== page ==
Nicolas Tredell



Charles Dickens: David Copperfield / Great Expectations. Palgrave Macmillan Analysing Texts series


David Copperfield and Great Expectations are two of Dickens’s most popular novels. Both are examples of the Bildungsroman, the novel of personal development and education by life, but they do not simply take over an already established form – rather, they enlarge and enrich ideas of what the Bildungsroman can encompass. Both have first-person narrators who look back on their experiences as children and young men from a later perspective, employing sophisticated adult language in their descriptive prose, withholding information to create suspense and produce dramatic climaxes, and moving between vivid recreation of their earlier experiences and more distanced views. Both have characteristic Dickensian qualities: an eloquent command of language, in terms of sentence structure, punctuation, rhythm, imagery and symbolism; complex plots packed with twists, turns, complications and surprises; a rich generic mixture which weaves into the Bildungsroman elements of comedy, tragi-comedy, realism, romance, fairy tale, fantasy, melodrama, gothic fiction and thriller; obsessive, grotesque and eccentric characters who incarnate extreme psychological states linked to key elements of Victorian society; vividly realized settings - landscapes, cityscapes and interiors - which echo and amplify the emotional states and ethical and social issues the novels explore; an emotional and tonal range which includes joy, laughter, love, loss, terror, sublimity, pathos, and pain; and a concern with the proper way to live one’s life and organize society. Both novels powerfully portray isolated childhoods in which the protagonists suffer physical and psychological violence from some of those who should care for them. Both trace patterns of upward mobility as the protagonists achieve greater prosperity and social status. Both move between rural settings close to river and sea and the metropolis of London. Both show their protagonists experiencing shocks, setbacks and losses which culminate in breakdowns from which they eventually make some some kind of recovery.


There are also marked contrasts between the two novels, however. The tone of David Copperfield is exuberant, its narrative manner digressive and theatrical; the tone of Great Expectations is comparatively chastened and its narrative is more strongly focused on characters and events which contribute to the exposition of its plot and the exploration of its themes. In David Copperfield the narrator often makes the reader aware that he is writing from a later perspective, looking back, remembering and recreating; in Great Expectations the narrator reminds the reader of this less often. Both David and Pip suffer many vicissitudes from childhood onwards; but David eventually becomes a successful writer and, after losing his first wife and loved friend, a happily married man with children; Pip, after the confiscation of his fortune, pursues a modest business career in the colonies, stays single, and faces an uncertain matrimonial future at the famously ambiguous end of the novel.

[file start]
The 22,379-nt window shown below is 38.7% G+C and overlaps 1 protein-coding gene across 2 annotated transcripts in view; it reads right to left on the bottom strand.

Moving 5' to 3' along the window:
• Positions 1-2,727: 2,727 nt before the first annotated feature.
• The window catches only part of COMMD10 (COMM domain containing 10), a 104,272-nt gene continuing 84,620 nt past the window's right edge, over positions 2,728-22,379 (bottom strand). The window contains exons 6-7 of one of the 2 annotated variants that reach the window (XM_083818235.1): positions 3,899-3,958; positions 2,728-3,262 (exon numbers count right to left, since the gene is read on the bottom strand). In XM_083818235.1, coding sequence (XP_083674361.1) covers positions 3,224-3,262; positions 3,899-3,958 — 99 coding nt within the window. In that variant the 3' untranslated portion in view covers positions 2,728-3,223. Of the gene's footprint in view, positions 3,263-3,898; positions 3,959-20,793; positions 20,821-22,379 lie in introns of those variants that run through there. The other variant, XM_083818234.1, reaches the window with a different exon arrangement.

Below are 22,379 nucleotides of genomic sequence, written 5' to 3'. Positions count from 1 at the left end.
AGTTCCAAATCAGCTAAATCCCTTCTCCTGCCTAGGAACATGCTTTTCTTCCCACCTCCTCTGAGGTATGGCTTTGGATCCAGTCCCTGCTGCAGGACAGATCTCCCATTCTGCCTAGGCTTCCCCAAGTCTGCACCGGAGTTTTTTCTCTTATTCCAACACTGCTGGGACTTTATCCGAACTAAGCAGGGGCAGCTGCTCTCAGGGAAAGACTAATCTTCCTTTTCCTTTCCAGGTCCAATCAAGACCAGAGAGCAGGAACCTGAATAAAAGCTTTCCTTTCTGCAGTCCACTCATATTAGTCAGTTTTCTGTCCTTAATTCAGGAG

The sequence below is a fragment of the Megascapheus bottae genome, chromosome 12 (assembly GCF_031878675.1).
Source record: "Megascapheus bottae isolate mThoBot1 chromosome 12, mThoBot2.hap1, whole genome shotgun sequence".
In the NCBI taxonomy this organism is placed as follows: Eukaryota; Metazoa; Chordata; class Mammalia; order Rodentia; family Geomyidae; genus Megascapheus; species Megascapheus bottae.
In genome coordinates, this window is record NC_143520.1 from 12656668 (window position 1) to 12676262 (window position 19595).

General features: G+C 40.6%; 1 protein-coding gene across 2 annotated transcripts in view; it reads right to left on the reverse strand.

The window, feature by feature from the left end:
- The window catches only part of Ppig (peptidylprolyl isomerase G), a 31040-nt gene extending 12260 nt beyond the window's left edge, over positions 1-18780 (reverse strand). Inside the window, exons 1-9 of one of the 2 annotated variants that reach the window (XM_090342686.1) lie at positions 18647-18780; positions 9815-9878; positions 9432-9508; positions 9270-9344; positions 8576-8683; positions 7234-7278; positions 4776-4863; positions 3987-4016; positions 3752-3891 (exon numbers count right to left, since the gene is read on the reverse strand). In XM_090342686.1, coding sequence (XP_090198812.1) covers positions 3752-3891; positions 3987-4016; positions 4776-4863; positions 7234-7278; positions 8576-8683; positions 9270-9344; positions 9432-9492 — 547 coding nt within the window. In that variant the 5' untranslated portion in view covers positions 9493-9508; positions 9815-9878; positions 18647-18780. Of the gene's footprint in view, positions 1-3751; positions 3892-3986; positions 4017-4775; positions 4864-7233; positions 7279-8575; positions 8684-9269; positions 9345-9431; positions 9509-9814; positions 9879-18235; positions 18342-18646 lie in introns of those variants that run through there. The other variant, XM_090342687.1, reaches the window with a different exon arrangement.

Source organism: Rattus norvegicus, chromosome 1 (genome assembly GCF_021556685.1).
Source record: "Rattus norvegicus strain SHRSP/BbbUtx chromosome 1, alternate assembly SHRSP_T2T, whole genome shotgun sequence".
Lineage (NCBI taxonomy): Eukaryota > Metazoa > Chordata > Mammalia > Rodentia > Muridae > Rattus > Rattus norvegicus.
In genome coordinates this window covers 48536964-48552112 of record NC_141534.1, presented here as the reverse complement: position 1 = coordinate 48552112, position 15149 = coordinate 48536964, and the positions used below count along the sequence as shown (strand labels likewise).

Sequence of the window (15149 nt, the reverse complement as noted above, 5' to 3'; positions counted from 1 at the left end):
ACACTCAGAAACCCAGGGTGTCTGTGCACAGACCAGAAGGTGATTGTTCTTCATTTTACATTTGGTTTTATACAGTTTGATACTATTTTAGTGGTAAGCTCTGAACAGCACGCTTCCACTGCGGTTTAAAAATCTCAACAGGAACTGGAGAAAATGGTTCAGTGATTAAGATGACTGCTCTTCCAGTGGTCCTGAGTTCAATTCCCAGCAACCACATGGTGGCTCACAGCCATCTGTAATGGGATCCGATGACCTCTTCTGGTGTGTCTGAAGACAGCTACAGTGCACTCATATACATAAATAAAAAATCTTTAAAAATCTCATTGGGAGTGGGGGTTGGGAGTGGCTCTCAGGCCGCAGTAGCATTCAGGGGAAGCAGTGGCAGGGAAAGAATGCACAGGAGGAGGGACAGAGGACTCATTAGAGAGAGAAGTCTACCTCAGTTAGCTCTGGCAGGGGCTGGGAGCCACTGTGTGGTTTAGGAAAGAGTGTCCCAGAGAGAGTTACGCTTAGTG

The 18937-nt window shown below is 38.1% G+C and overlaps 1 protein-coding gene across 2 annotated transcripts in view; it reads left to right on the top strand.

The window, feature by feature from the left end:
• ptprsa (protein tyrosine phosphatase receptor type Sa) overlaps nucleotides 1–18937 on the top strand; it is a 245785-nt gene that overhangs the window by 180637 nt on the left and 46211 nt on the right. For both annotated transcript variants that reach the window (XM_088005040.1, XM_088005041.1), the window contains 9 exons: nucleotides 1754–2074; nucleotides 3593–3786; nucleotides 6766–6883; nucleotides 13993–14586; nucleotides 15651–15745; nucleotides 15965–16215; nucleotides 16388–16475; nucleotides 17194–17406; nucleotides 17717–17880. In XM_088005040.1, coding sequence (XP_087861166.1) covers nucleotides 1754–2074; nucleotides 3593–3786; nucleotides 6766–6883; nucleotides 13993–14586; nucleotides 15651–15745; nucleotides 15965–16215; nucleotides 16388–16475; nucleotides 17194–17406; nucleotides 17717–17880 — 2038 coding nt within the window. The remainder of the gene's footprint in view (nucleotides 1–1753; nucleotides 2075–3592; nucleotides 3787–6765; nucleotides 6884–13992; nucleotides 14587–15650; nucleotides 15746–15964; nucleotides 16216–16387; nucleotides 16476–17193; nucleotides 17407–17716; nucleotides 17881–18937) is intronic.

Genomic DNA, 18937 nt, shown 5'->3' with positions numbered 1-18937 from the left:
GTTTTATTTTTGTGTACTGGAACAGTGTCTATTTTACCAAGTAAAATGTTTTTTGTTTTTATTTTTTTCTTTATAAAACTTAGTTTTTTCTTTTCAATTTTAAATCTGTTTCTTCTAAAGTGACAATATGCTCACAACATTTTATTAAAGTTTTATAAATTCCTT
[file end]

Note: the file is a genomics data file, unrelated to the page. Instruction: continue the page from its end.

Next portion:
Part I of this book analyses key passages from the text of David Copperfield and Great Expectationsz and explores the ways in which they use the resources of language to develop their novels’ themes. It aims to build up an increasingly rich understanding of each novel, and of the comparisons between them, which starts from, and returns to, the details of the texts.


Part II provides an account of Dickens's life, a survey of the historical, cultural and literary contexts of his work, samples of significant criticism and suggestions for further reading.



                                                                                 Anatomies of Melancholy


Recent decades have seen a proliferation of discourses about depression in a variety of genres, including autobiographical accounts, self-help manuals and biomedical, psychotherapeutic and sociogical studies. This book begins with an examination of Robert Burton's great Renaissance compendium, Anatomy of Melancholy (1621) and traces the development of discourses about depressive states of mind from the seventeenth to the twenty-first century, exploring the range of ways in which 'depression' has been understood and the philosophical, psychological, cultural, social and political questions these understandings pose.






Work in Progress